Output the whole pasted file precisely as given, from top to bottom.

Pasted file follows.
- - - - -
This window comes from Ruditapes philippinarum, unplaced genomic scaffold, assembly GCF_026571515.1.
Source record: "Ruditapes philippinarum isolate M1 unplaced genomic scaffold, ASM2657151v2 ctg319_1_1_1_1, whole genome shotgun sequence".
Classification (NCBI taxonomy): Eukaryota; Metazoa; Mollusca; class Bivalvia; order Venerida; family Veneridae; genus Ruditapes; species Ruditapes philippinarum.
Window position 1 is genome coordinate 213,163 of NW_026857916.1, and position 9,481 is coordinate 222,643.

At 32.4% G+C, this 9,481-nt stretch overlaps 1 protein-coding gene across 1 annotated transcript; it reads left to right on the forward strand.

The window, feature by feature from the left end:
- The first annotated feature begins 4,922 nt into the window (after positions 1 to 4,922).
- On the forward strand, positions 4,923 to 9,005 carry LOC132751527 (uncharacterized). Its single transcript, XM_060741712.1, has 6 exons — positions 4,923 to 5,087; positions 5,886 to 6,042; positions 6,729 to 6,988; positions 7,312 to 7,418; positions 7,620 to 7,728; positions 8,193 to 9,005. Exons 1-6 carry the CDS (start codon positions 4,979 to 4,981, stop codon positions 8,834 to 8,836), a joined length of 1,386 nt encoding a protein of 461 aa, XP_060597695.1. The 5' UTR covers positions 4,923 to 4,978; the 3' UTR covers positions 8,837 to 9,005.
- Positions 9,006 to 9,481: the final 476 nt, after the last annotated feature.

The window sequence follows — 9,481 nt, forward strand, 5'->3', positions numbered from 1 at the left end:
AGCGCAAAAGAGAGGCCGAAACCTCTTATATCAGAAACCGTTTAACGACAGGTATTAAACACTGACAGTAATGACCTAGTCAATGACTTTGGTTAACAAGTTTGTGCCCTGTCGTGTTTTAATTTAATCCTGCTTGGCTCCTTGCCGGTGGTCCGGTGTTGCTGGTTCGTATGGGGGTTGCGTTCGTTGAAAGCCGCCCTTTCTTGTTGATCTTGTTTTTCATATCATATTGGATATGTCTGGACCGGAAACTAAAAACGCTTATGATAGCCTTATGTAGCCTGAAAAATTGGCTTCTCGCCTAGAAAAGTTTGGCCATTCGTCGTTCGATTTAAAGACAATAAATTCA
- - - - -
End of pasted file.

This window comes from Ruditapes philippinarum, unplaced genomic scaffold, assembly GCF_026571515.1.
Source record: "Ruditapes philippinarum isolate M1 unplaced genomic scaffold, ASM2657151v2 ctg319_1_1_1_1, whole genome shotgun sequence".
Classification (NCBI taxonomy): Eukaryota; Metazoa; Mollusca; class Bivalvia; order Venerida; family Veneridae; genus Ruditapes; species Ruditapes philippinarum.
Window position 1 is genome coordinate 213,163 of NW_026857916.1, and position 9,481 is coordinate 222,643.

At 32.4% G+C, this 9,481-nt stretch overlaps 1 protein-coding gene across 1 annotated transcript; it reads left to right on the forward strand.

The window, feature by feature from the left end:
- The first annotated feature begins 4,922 nt into the window (after positions 1 to 4,922).
- On the forward strand, positions 4,923 to 9,005 carry LOC132751527 (uncharacterized). Its single transcript, XM_060741712.1, has 6 exons — positions 4,923 to 5,087; positions 5,886 to 6,042; positions 6,729 to 6,988; positions 7,312 to 7,418; positions 7,620 to 7,728; positions 8,193 to 9,005. Exons 1-6 carry the CDS (start codon positions 4,979 to 4,981, stop codon positions 8,834 to 8,836), a joined length of 1,386 nt encoding a protein of 461 aa, XP_060597695.1. The 5' UTR covers positions 4,923 to 4,978; the 3' UTR covers positions 8,837 to 9,005.
- Positions 9,006 to 9,481: the final 476 nt, after the last annotated feature.

The window sequence follows — 9,481 nt, forward strand, 5'->3', positions numbered from 1 at the left end:
AGCGCAAAAGAGAGGCCGAAACCTCTTATATCAGAAACCGTTTAACGACAGGTATTAAACACTGACAGTAATGACCTAGTCAATGACTTTGGTTAACAAGTTTGTGCCCTGTCGTGTTTTAATTTAATCCTGCTTGGCTCCTTGCCGGTGGTCCGGTGTTGCTGGTTCGTATGGGGGTTGCGTTCGTTGAAAGCCGCCCTTTCTTGTTGATCTTGTTTTTCATATCATATTGGATATGTCTGGACCGGAAACTAAAAACGCTTATGATAGCCTTATGTAGCCTGAAAAATTGGCTTCTCGCCTAGAAAAGTTTGGCCATTCGTCGTTCGATTTAAAGACAATAAATTCA